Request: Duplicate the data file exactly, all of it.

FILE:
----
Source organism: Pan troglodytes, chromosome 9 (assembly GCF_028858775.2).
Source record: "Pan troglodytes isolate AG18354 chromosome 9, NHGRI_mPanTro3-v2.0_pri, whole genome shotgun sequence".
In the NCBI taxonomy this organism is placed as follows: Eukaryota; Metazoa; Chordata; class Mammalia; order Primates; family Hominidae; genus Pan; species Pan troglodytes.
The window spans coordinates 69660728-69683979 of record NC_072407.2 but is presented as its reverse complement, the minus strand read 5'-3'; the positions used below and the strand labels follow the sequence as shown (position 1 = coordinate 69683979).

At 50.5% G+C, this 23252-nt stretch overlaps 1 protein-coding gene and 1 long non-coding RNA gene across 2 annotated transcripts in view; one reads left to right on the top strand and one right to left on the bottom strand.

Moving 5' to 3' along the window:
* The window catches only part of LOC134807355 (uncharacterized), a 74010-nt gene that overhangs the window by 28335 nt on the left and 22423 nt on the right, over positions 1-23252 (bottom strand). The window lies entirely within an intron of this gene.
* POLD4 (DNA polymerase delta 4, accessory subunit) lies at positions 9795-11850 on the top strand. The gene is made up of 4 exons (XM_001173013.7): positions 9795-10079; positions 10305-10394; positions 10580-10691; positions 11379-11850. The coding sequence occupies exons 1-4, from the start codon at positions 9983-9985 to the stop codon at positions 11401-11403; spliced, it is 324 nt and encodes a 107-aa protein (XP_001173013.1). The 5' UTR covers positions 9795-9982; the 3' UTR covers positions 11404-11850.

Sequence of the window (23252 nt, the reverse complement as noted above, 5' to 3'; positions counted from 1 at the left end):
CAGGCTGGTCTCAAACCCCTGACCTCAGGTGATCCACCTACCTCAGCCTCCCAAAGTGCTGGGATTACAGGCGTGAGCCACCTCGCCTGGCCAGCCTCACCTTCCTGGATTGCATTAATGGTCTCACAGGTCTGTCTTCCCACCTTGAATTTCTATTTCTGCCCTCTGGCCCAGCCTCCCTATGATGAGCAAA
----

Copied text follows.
Source organism: Pan troglodytes, chromosome 9 (assembly GCF_028858775.2).
Source record: "Pan troglodytes isolate AG18354 chromosome 9, NHGRI_mPanTro3-v2.0_pri, whole genome shotgun sequence".
In the NCBI taxonomy this organism is placed as follows: Eukaryota; Metazoa; Chordata; class Mammalia; order Primates; family Hominidae; genus Pan; species Pan troglodytes.
The window spans coordinates 69660728-69683979 of record NC_072407.2 but is presented as its reverse complement, the minus strand read 5'-3'; the positions used below and the strand labels follow the sequence as shown (position 1 = coordinate 69683979).

At 50.5% G+C, this 23252-nt stretch overlaps 1 protein-coding gene and 1 long non-coding RNA gene across 2 annotated transcripts in view; one reads left to right on the top strand and one right to left on the bottom strand.

Moving 5' to 3' along the window:
* The window catches only part of LOC134807355 (uncharacterized), a 74010-nt gene that overhangs the window by 28335 nt on the left and 22423 nt on the right, over positions 1-23252 (bottom strand). The window lies entirely within an intron of this gene.
* POLD4 (DNA polymerase delta 4, accessory subunit) lies at positions 9795-11850 on the top strand. The gene is made up of 4 exons (XM_001173013.7): positions 9795-10079; positions 10305-10394; positions 10580-10691; positions 11379-11850. The coding sequence occupies exons 1-4, from the start codon at positions 9983-9985 to the stop codon at positions 11401-11403; spliced, it is 324 nt and encodes a 107-aa protein (XP_001173013.1). The 5' UTR covers positions 9795-9982; the 3' UTR covers positions 11404-11850.

Sequence of the window (23252 nt, the reverse complement as noted above, 5' to 3'; positions counted from 1 at the left end):
CAGGCTGGTCTCAAACCCCTGACCTCAGGTGATCCACCTACCTCAGCCTCCCAAAGTGCTGGGATTACAGGCGTGAGCCACCTCGCCTGGCCAGCCTCACCTTCCTGGATTGCATTAATGGTCTCACAGGTCTGTCTTCCCACCTTGAATTTCTATTTCTGCCCTCTGGCCCAGCCTCCCTATGATGAGCAAA